By Dennis Clemente
Hardware is having a renaissance.
Imagine this. Imagine being able to control everyday things like your lights, fans, heaters and disco balls from your mobile device. It’s here, thanks to smartthings.com.
Imagine growing your own veggies in your cramped New York apartment. No need, it’s here, thanks to windowfarms.com.
Imagine using the world’s largest 3D printer, one that can create entire Flintstone-like structures. It’s big enough to notice, so yes, it’s here too, thanks to d-shape.com.
Everything, it seems, can be imagined and made, physically made as we witnessed in the lively presentation of these startups on January 15. Welcome back, hardware.
“It’s a cycle,” sys Roman Fichman, general counsel to tech start-ups, referring to how the industrial revolution started with hardware, shifted to software, and back again to hardware.
What is driving its resurgence? Aditya Bansal, one of the attendees at the fifth Hardware Startup meetup last January 15, says open source and cheaper (technology) make all the difference.
“It was one of the best meetups I’ve been to in a long time,” says attendee Maurice Bey. Add the free pizza, beer and a convivial atmosphere and you have a hit meetup.
Nothing gets people excited more than a demo and SmartThings founder Alex Hawkinson showed us a thing or two about how you don’t need telekinetic powers to move objects with his hardware.
Britta Riley, CEO of WindowFarms, received an enthusiastic applause when she mentioned that her hydroponic system, the system where her greens sprout, is on exhibit at the American Museum of Natural History.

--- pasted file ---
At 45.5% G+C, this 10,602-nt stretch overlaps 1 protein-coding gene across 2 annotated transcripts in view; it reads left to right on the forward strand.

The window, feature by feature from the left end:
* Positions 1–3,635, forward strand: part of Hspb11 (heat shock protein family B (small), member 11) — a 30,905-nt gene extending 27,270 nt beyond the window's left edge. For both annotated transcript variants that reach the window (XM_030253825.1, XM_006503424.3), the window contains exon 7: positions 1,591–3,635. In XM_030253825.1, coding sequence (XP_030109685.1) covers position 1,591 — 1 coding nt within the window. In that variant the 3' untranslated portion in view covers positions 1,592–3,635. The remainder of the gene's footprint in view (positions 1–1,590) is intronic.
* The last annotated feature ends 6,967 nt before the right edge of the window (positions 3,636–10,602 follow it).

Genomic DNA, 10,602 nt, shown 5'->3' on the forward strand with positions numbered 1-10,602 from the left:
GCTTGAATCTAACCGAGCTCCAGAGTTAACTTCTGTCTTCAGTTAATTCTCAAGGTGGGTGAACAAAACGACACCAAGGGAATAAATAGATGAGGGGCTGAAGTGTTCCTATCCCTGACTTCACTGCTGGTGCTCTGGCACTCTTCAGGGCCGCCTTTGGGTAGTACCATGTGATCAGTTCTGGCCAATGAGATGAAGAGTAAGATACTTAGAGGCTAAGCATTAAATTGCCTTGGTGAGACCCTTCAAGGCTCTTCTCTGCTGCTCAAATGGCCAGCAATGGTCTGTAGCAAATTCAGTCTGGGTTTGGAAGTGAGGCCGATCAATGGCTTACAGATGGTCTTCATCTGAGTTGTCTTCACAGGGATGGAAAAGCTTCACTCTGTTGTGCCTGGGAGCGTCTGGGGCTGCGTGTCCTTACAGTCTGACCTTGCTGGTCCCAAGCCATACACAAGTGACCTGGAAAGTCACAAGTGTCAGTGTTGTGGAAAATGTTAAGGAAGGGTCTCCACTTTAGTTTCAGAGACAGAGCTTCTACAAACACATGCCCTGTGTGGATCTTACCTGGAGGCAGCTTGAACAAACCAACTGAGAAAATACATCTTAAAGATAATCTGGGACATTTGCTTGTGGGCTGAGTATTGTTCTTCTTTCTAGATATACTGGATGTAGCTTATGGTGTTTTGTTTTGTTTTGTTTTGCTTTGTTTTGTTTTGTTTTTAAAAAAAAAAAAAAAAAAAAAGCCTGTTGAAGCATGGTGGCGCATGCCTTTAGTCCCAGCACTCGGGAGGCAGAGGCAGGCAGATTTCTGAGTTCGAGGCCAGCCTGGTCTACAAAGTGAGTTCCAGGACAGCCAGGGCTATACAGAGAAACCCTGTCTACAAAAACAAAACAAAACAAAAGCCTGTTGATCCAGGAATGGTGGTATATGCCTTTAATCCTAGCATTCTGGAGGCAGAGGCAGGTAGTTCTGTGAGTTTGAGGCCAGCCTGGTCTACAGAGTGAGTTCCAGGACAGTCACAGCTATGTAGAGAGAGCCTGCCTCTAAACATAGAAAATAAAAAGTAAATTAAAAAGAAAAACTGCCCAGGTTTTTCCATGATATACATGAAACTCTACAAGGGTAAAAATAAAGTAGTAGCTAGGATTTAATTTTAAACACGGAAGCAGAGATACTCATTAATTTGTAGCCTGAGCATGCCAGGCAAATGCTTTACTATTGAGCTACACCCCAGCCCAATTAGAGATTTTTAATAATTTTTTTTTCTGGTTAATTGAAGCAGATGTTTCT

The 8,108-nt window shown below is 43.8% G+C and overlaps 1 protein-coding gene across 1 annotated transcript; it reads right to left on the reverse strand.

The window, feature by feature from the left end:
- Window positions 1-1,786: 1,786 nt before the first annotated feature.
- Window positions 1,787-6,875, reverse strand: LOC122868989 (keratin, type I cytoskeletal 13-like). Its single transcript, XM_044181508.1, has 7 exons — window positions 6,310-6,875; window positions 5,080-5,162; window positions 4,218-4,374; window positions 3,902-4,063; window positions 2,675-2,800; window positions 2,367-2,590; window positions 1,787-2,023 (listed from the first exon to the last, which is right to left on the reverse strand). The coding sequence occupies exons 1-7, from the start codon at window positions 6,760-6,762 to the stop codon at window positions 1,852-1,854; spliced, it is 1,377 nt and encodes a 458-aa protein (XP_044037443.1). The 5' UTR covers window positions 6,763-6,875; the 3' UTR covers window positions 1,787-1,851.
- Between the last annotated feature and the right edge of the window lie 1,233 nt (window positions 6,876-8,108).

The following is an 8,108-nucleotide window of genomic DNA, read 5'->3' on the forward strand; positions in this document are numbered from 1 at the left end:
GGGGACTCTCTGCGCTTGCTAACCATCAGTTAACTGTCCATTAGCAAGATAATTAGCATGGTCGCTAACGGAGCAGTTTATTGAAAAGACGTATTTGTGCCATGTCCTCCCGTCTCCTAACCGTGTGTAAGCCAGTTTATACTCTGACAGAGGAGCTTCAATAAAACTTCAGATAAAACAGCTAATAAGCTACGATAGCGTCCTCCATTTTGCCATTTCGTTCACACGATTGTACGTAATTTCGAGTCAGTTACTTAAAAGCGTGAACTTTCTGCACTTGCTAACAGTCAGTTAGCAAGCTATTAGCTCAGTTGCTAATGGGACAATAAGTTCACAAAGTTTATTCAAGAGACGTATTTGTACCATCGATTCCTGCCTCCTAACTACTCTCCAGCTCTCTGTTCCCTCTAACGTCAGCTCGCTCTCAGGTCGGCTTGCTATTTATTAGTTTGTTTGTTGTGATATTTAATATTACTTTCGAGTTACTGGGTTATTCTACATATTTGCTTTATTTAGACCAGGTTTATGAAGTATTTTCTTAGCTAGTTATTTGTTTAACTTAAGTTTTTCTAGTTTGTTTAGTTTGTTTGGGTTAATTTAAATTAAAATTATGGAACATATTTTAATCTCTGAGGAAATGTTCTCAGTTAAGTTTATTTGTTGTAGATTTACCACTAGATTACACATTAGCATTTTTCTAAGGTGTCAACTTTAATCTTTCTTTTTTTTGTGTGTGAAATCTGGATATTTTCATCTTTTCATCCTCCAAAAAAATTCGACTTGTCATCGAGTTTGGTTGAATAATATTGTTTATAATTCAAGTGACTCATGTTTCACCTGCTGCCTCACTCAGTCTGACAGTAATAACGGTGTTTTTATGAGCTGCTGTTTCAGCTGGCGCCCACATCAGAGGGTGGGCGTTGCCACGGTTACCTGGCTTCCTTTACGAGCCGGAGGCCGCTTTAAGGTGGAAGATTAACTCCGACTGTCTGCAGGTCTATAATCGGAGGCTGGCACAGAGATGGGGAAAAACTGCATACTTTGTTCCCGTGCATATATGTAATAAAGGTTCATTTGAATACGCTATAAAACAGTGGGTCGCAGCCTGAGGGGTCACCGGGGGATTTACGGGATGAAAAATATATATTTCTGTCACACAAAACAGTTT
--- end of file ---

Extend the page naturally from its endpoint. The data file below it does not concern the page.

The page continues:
Growing interest in the business simply answers what studies also point out: A large percentage of grocery shoppers, reportedly 78%, wonders where the heck their food comes from. With WindowFarms, you’ll know for sure where it’s coming from–your apartment.
But guess where these two companies got their initial funding? Kickstarter. However, Hawkinson is quick to caution people about trying to source funds only from that site, only because of the possible delays you may incur, especially when everybody else is going there now.
The last presenter went for scale and it showed in his animated presentation. Sameer Ajmera, business development manager of DShape, showed furniture, sculptures, even houses printed on its 20 x 20 ft 3D printer, claiming the company is “turning science fiction into reality.” It plans to set up shop in New York.
But for those of us who want to come back to earth and print 3D on a much smaller scale, Hack Manhattan at 14th St between 6th and 7th Avenues has an open house next Tuesday.
Indeed the physical world is merging with the technology world. Here’s an opportunity to make this happen for you: New York’s Next Top Makers Challenge http://nexttopmakers.com. Earn a chance to win $48,000+ in cash and prizes (including studio space, mentorship) when you join and create the best commercial product.